In the 2001 film Zoolander, Ben Stiller plays a male model Derek Zoolander  who is capable of seemingly endless sharp focused facial poses – Blue Steel, Le Tigre, Magnum – that are ultimately the same face.  It isnt like Ben Stiller to embrace the depth of Greek tragedy, but this alone captures the heart of ‘persona’ – the Greek notion of theatre where multiple ‘personas’ or masks are used by one actor.  The audience accepts the masks as truly distinct characters with the knowledge that in the end there is only one ‘true self’ under all the masks.  The question that drives so many people is simply finding what our true face is under all the masks/persona that we wear and inhabit.   Derek Zoolander so eloquently put it “I ‘m pretty sure there’s a lot more to life than being really, really, ridiculously good looking. And I plan on finding out what that is.”  Identity and meaning haunts even the ridiculously good looking it seems.

One the questions that drives much of my work is the question of identity.  Put plainly: who are you, who am I, and why? Granted, this seems like a fairly benign area of reflection and almost self-evident: there you are, here I am, so what?! That said, scratch a bit deeper and there is a swirling confluence of influences struggling (or better yet often resigning themselmes) toward some place in the make up of an individual.  I am fascinated by the way people seemingly change overnight as well – going from a coward to a champion through a series of reletively small, incremental shifts.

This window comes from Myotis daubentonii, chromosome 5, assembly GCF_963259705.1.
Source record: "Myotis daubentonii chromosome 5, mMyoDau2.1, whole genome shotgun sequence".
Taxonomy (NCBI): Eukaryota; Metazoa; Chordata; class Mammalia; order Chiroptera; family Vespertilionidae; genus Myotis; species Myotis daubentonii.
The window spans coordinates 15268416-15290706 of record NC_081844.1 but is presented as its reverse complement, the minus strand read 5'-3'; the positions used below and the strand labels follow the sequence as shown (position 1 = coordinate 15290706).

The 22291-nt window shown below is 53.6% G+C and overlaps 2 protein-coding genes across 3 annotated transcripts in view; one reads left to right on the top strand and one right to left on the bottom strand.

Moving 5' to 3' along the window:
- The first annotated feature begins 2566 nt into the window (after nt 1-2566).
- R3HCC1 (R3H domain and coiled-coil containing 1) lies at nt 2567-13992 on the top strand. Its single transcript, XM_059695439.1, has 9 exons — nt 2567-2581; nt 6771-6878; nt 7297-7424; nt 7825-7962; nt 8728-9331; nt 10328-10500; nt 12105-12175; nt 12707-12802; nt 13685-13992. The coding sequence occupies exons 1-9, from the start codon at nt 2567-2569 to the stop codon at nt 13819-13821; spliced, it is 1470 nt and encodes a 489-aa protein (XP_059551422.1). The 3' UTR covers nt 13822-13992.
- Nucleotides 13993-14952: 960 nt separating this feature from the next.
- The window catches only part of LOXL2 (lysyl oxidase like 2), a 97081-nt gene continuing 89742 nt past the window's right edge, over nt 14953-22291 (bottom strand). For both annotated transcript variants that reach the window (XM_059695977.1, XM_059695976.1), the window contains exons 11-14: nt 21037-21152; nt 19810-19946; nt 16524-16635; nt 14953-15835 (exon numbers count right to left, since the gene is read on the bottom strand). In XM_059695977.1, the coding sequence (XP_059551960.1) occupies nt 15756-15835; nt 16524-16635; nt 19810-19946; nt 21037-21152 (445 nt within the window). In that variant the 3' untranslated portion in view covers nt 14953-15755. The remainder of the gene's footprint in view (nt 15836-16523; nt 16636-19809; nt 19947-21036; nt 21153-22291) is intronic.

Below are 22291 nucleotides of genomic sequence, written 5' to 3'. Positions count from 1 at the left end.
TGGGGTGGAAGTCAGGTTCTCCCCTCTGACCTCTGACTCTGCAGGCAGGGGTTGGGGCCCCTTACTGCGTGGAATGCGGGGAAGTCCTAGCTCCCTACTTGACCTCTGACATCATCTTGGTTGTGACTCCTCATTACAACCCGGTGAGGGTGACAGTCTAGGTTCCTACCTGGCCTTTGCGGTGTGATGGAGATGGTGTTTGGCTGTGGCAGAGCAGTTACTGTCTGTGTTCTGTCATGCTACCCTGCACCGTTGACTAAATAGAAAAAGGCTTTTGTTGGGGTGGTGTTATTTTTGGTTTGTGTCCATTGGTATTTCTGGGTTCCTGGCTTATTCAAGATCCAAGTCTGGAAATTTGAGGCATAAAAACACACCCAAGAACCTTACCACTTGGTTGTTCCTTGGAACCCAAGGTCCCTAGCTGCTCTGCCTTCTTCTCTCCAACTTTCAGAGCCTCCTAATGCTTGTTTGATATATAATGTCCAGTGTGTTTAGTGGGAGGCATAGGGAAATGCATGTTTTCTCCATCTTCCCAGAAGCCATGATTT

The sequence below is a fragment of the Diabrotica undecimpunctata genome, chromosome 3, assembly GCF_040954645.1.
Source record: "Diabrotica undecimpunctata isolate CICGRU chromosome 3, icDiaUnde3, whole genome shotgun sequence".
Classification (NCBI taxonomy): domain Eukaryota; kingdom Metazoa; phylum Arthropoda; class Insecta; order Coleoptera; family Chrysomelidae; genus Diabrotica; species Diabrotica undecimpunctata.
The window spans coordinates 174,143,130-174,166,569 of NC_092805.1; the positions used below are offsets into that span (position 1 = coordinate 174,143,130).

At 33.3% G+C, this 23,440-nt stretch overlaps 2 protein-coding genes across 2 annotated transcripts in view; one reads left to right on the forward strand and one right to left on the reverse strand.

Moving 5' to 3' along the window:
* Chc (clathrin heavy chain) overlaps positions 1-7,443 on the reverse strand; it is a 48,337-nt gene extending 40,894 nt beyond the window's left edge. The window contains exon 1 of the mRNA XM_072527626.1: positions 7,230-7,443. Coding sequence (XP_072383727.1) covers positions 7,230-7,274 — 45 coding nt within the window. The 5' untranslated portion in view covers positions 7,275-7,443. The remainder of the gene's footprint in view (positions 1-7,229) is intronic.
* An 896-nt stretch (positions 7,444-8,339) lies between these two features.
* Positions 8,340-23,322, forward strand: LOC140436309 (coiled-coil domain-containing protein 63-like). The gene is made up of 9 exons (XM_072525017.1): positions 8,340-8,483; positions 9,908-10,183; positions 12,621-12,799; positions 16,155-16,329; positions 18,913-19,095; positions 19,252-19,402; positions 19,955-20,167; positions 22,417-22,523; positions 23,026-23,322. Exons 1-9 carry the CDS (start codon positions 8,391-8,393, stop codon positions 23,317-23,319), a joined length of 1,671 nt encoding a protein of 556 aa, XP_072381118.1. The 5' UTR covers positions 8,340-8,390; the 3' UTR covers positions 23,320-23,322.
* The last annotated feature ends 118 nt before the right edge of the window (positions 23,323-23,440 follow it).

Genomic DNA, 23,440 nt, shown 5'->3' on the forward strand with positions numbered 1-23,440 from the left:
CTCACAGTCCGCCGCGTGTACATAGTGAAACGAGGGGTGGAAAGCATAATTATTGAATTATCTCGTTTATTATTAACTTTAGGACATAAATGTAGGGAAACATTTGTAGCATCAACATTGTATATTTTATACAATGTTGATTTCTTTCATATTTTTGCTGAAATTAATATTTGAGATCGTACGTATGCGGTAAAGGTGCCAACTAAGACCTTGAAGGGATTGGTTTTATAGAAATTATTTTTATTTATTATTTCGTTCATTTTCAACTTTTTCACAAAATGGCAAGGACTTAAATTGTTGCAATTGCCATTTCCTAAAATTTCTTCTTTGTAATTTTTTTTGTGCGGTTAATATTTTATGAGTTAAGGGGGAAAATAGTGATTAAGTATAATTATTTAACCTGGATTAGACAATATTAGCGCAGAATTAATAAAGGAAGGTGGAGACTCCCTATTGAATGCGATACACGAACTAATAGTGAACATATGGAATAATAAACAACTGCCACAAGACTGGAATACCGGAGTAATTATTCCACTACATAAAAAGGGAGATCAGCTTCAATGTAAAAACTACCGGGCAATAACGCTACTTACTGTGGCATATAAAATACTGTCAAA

I got a degree in Psychology and English Literature as an undergraduate in part to discover these contesting resources of the self – the demons and angels that haunts the recesses of our id, ego and superego and the artistic expressions of that inner-life writ large upon the canvas of creativity.  Theology has been an area of further exploration – how do we reach beyond oursleves, our limited humanity, and seek meaning and depth in sources so far beyond our grasp as to seem ridiculous and sublime at the same instant?  A hymn to God? A book that professes to divine the Divine?  On the surface such attempts seem utterly foolish, yet there is such a hunger to know (as Matthew Arnold penned it in The Buried Life) “from whence we come and where we go” as to put the seemingly ridiculous attempts at forging identity into the realm of wonder and awe.

Even the really, really, ridiculously good looking understand this…